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The Eighth Arkansas Infantry was a regiment that served in the Confederate army during the Civil War. Spending most of its service in the Western Theater, the regiment served for the duration of the war.
After Arkansas seceded from the Union on May 6, 1861, a number of military units began to organize. Companies organized in communities around the state and moved to a number of centralized locations to form regiments. Ten companies from northeastern Arkansas organized into the Eighth Arkansas near Jacksonport (Jackson County) on July 13, 1861. The companies were from Jackson, Independent, White, and Randolph counties. The first colonel of the regiment was William Patterson, an attorney in civilian life. The unit received arms captured at the Federal arsenal in Little Rock (Pulaski County) and was transferred to the eastern bank of the Mississippi River in October. Joining a brigade under the command of Brigadier General Sterling Alexander Martin Wood, the Eighth served alongside the Ninth Arkansas Infantry Battalion and other units from Mississippi, Georgia, Alabama, and Tennessee.
The Eighth Arkansas participated in the Battle of Shiloh on April 6 and 7, 1862. During the battle, the unit suffered heavy casualties. After the Confederate defeat at Shiloh, the force retreated into Mississippi and reorganized over the next month. Due to the extreme casualties that the unit suffered at Shiloh, the Eighth Arkansas consolidated with the Seventh and Ninth Arkansas Infantry Battalions, which also lost much of their strength in the battle. The new unit continued to be known as the Eighth Arkansas. At the same time, regiments were reorganized in response to the Confederate Conscription Act, and new officers were elected. John Kelly of the Ninth Arkansas Infantry Battalion was selected as the colonel of the Eighth Arkansas. The regiment also joined a new brigade under the command of Brigadier General St. John Liddell. This brigade contained the Second, Fifth, Sixth, and Seventh Arkansas Infantry Regiments, in addition to the Eighth and a battery of artillery from Mississippi.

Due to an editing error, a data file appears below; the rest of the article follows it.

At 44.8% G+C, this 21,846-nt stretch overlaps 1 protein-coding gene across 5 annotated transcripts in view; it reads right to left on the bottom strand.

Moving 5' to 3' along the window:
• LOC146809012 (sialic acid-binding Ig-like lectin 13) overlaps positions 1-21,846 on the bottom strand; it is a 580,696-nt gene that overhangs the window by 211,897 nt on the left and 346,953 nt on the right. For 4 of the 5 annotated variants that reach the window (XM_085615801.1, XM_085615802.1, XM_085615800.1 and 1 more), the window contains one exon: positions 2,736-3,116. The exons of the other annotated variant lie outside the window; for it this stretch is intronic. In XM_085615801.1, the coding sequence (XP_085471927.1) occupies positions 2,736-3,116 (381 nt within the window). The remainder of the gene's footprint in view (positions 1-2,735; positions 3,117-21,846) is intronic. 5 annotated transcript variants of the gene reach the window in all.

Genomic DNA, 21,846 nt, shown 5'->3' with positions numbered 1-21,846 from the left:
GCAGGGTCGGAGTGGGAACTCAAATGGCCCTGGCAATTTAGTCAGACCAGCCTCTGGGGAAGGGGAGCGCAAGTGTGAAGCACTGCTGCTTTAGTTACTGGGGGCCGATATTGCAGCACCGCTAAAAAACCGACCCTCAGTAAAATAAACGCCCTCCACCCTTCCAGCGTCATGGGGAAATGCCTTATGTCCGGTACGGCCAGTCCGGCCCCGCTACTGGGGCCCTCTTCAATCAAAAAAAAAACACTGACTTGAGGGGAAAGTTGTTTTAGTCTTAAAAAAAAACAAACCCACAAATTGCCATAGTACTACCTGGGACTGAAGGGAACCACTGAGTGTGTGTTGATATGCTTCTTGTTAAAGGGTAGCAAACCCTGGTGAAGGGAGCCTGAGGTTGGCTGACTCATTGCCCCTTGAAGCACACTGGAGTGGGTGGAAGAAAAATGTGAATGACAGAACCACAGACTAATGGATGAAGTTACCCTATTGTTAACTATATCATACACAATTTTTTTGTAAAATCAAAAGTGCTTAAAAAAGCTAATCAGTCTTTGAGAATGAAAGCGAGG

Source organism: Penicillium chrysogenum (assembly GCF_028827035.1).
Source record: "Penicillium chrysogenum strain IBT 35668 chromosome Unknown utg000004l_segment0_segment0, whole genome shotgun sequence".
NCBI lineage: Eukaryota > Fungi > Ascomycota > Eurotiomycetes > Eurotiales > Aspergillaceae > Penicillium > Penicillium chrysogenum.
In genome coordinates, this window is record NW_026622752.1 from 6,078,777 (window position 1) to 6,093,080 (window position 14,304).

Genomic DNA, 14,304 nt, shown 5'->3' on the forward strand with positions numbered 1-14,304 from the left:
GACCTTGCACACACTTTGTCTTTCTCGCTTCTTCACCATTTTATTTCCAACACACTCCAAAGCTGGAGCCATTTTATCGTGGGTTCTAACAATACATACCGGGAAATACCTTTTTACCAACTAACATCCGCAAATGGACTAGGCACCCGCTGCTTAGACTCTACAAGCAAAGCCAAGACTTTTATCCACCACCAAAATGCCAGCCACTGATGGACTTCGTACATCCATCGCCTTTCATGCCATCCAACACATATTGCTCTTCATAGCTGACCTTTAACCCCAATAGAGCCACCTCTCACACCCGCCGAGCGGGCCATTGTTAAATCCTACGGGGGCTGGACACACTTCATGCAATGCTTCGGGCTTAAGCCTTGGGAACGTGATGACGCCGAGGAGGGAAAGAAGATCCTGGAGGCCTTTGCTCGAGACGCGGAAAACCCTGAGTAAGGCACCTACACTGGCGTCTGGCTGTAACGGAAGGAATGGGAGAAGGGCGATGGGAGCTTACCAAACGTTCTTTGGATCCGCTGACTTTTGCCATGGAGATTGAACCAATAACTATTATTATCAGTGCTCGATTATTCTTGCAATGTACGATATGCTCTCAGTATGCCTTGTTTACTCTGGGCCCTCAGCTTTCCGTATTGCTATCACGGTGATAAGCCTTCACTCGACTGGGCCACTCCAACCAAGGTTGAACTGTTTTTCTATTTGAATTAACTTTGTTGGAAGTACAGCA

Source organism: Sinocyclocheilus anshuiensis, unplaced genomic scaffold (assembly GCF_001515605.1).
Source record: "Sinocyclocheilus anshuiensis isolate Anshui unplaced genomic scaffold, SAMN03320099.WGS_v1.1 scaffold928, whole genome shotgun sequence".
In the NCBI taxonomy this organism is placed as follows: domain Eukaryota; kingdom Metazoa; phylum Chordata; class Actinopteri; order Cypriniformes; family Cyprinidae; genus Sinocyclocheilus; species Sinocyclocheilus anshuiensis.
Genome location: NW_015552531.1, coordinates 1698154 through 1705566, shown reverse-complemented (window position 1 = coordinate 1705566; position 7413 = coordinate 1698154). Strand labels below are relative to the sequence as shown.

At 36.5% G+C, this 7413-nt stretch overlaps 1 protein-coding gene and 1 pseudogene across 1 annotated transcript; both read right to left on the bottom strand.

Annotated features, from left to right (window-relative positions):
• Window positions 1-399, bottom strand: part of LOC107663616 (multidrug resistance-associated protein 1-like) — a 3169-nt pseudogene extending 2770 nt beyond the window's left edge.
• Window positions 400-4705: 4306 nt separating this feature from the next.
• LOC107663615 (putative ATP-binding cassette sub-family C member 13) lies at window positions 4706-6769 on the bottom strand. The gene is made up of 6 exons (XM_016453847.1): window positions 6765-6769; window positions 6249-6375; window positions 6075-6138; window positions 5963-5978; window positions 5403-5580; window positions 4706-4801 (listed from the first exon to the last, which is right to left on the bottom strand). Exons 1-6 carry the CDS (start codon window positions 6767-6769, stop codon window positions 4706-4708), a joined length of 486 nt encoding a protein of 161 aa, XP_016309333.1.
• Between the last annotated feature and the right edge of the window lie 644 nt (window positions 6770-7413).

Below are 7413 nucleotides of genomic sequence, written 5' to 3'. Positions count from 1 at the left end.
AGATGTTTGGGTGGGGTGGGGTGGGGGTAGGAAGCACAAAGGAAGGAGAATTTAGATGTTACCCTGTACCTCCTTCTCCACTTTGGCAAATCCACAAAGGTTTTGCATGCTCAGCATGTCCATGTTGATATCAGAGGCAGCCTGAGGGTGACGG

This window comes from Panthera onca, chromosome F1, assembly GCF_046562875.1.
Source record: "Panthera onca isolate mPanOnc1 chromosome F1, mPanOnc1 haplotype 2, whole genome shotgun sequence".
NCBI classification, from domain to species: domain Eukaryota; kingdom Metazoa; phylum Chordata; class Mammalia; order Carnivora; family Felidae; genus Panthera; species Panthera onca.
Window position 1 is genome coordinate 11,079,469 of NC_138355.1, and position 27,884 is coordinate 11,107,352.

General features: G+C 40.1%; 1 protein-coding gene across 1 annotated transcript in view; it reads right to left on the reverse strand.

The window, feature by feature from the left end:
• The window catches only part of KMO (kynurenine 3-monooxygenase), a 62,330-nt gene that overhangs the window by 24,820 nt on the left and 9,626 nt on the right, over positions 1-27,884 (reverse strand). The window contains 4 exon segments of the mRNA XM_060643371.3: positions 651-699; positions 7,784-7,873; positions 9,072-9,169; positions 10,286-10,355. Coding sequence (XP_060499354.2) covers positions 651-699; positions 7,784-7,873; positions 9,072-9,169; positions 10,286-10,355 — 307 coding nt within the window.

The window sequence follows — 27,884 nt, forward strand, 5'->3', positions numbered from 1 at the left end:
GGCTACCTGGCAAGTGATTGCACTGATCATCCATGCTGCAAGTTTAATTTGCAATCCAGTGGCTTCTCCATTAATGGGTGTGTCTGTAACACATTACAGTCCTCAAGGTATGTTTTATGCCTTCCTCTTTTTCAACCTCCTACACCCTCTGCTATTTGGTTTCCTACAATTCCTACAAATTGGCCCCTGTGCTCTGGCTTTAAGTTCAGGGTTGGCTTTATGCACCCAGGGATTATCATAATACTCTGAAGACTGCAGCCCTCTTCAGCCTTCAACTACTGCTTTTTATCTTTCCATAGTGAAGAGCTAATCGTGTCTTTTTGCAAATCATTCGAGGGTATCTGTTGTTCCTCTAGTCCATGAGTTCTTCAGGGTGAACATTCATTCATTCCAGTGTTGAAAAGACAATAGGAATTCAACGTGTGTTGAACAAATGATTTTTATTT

Next participating in the Confederate invasion of Kentucky, the Eighth fought at the Battle of Perryville in October 1862. In late December 1862 and January 1863, the unit fought at the Battle of Stones River, in which Colonel Kelly was wounded. Lieutenant Colonel George Baucum took command of the regiment. The unit lost twenty-nine killed and 124 wounded in the battle. Other 1863 actions in which the regiment participated include the Tullahoma Campaign, particularly the Battle of Liberty Gap, and the Chickamauga Campaign. At the Battle of Chickamauga, the regiment suffered fourteen killed, ninety-two wounded, and sixty-five missing. Brigadier General Daniel Govan led the brigade at the Battle of Chickamauga and for the remainder of the war.